It said Trump “reassured” Guam Governor Eddie Calvo in a phone call that the US military would “ensure the safety and security of the people of Guam, along with the rest of America.”

During their separate call, Trump and Xi also hailed the adoption of a United Nations Security Council resolution targeting the North as an “important and necessary step toward achieving peace and stability on the Korean Peninsula,” a White House statement read.

“The presidents also reiterated their mutual commitment to denuclearization of the Korean Peninsula,” it added, stressing the two leaders had an “extremely close relationship” that “will hopefully lead to a peaceful resolution of the North Korea problem.”

0:00 Australia embroiled in North Korea and US tensions Share Australia embroiled in North Korea and US tensions

“President Trump and President Xi agreed North Korea must stop its provocative and escalatory behavior,” the statement read.

It said Trump looks forward to a “very historic” meeting with Xi in China later this year.

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‘Avoid rhetoric’

President Xi Jinping, in a call with President Donald Trump, said all sides should avoid rhetoric or action that would worsen tensions on the Korean Peninsula, Chinese state media said.

China Central Television on Saturday cited Xi as saying that Beijing and Washington are both interested in the denuclearisation of the peninsula.

The report quotes Xi as saying: “At present, the relevant parties must maintain restraint and avoid words and deeds that would exacerbate the tension on the Korean Peninsula.”

Japanese Defense Ministry deploys PAC-3 interceptor system in Konan, Kochi Prefecture on Aug. 12, 2017, to counter against provocative missile launch. AAP

Trump has pushed China to pressure North Korea to halt a nuclear weapons program that is nearing the capability of targeting the United States. China is the North’s biggest economic partner and source of aid, but says it alone can’t compel Pyongyang to end its nuclear and missile programs.


‘Avoid bomb flash’: Guam’s nuke advice

Guam has posted emergency guidelines to help residents prepare for any potential nuclear attack as North Korea threatens to fire missiles at the US Pacific territory.


Pyongyang’s state-run KCNA news agency said on Thursday its army would complete plans in mid-August to fire four intermediate-range missiles over Japan to land near Guam amid increasingly heated rhetoric over the North’s nuclear weapons program.

0:00 North Korea, the US and Guam explained Share North Korea, the US and Guam explained

North Korea did not threaten Guam with a nuclear attack, but the crisis between Pyongyang and the United States has stirred fears that of nuclear conflict in the region.

Guam’s governor said there was no heightened threat but the government has issued a preparedness fact sheet, which covers what to do before, during and after a nuclear attack.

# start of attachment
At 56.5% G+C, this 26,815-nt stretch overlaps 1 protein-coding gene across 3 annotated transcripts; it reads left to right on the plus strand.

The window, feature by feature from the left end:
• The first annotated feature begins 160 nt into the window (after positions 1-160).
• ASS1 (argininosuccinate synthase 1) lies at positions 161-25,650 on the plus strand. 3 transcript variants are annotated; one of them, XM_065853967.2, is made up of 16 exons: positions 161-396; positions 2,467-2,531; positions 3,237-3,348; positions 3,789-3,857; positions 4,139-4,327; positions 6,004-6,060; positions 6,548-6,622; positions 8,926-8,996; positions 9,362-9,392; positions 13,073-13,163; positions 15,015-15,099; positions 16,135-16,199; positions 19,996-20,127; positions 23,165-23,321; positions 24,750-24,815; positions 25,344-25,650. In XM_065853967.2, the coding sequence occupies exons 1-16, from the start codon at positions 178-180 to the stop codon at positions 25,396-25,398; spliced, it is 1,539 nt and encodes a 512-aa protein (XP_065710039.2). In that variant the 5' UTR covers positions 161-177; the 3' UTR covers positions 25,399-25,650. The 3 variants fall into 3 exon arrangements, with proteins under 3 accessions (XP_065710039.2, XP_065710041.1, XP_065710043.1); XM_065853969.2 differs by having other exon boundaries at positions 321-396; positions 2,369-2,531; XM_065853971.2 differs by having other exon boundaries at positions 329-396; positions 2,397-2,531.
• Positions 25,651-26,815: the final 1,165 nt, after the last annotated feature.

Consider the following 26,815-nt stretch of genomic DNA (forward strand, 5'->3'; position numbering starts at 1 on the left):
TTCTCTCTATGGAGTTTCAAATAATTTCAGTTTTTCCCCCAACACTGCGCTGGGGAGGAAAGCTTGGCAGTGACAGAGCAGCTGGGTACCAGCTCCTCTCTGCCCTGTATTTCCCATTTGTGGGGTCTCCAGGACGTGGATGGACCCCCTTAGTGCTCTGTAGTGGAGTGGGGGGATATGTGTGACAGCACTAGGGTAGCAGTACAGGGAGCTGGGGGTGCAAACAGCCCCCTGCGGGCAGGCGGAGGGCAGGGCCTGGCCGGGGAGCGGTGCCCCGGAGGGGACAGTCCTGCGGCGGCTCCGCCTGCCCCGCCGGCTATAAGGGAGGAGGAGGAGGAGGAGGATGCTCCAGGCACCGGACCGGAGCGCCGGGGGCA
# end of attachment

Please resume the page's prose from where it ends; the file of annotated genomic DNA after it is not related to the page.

“Do not look at the flash or fireball – It can blind you,” it said. “Take cover behind anything that might offer protection.”

If caught outside, it says to “remove your clothing to keep radioactive material from spreading.”

US Navy releases photo showing submarine tender USS Emory S. Land and the Los Angeles-class attack submarine USS Topeka pierside in their home port at Polaris Point, Guam.AAP

It suggests having an emergency plan and supply kit and a list of potential concrete structures near home, work and school to serve as fallout shelters.

The fact sheet advises people to not scrub or scratch the skin, use soap, shampoo and water but avoid hair conditioner because it binds radioactive material.

It also advises parents to stay where they are and wait for instructions, even if they are separated from their children.

Guam is home to about 163,000 people and a US military base.

US President Donald Trump warned on Friday that the US military was “locked and loaded, should North Korea act unwisely”.

Guam Governor Eddie Calvo said while he agreed with sending a clear message to North Korean leader Kim Jong Un, he didn’t “want the temperature to get any higher”.

Taylor experiment pays off for Cats in AFL

Geelong’s Harry Taylor experiment has paid an AFL dividend they would not have hoped for in their wildest dreams.


On Saturday, Taylor won his crucial duel with star Richmond defender Alex Rance and was best afield with 4.2 as the Cats scored an upset 14-point win at Simonds Stadium.

It is the biggest success by far for Taylor since the Cats’ pre-season decision to experiment with him as a key forward.

Most key forwards, let alone a swingman, never have the better of Rance.

The Tigers’ star will surely earn All-Australian selection for the fourth season in a row.

Taylor has had his struggles in attack. It was only the second time this season he had played the entire game as a key forward.